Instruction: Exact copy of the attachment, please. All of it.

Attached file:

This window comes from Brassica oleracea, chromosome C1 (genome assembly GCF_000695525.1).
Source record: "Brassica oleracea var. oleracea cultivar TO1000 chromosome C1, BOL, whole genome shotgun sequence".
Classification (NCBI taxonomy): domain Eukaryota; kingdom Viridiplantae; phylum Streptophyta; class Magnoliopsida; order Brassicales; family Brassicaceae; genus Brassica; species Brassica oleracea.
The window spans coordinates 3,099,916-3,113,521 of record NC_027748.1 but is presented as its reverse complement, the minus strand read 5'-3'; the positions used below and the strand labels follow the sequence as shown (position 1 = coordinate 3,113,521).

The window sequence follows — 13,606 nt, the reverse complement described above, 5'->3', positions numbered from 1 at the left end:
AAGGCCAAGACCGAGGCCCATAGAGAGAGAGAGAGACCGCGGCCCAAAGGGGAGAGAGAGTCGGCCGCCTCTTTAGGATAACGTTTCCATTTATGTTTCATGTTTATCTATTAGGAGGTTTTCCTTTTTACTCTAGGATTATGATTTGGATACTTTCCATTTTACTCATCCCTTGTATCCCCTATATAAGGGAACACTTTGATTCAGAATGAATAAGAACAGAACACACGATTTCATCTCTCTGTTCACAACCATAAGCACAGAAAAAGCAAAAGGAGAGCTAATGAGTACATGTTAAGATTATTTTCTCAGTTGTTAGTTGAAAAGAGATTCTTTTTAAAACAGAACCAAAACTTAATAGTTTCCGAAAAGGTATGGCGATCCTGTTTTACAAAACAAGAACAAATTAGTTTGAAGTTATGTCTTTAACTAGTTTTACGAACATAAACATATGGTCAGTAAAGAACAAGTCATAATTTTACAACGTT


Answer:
This window comes from Brassica oleracea, chromosome C1 (genome assembly GCF_000695525.1).
Source record: "Brassica oleracea var. oleracea cultivar TO1000 chromosome C1, BOL, whole genome shotgun sequence".
Classification (NCBI taxonomy): domain Eukaryota; kingdom Viridiplantae; phylum Streptophyta; class Magnoliopsida; order Brassicales; family Brassicaceae; genus Brassica; species Brassica oleracea.
The window spans coordinates 3,099,916-3,113,521 of record NC_027748.1 but is presented as its reverse complement, the minus strand read 5'-3'; the positions used below and the strand labels follow the sequence as shown (position 1 = coordinate 3,113,521).

The window sequence follows — 13,606 nt, the reverse complement described above, 5'->3', positions numbered from 1 at the left end:
AAGGCCAAGACCGAGGCCCATAGAGAGAGAGAGAGACCGCGGCCCAAAGGGGAGAGAGAGTCGGCCGCCTCTTTAGGATAACGTTTCCATTTATGTTTCATGTTTATCTATTAGGAGGTTTTCCTTTTTACTCTAGGATTATGATTTGGATACTTTCCATTTTACTCATCCCTTGTATCCCCTATATAAGGGAACACTTTGATTCAGAATGAATAAGAACAGAACACACGATTTCATCTCTCTGTTCACAACCATAAGCACAGAAAAAGCAAAAGGAGAGCTAATGAGTACATGTTAAGATTATTTTCTCAGTTGTTAGTTGAAAAGAGATTCTTTTTAAAACAGAACCAAAACTTAATAGTTTCCGAAAAGGTATGGCGATCCTGTTTTACAAAACAAGAACAAATTAGTTTGAAGTTATGTCTTTAACTAGTTTTACGAACATAAACATATGGTCAGTAAAGAACAAGTCATAATTTTACAACGTT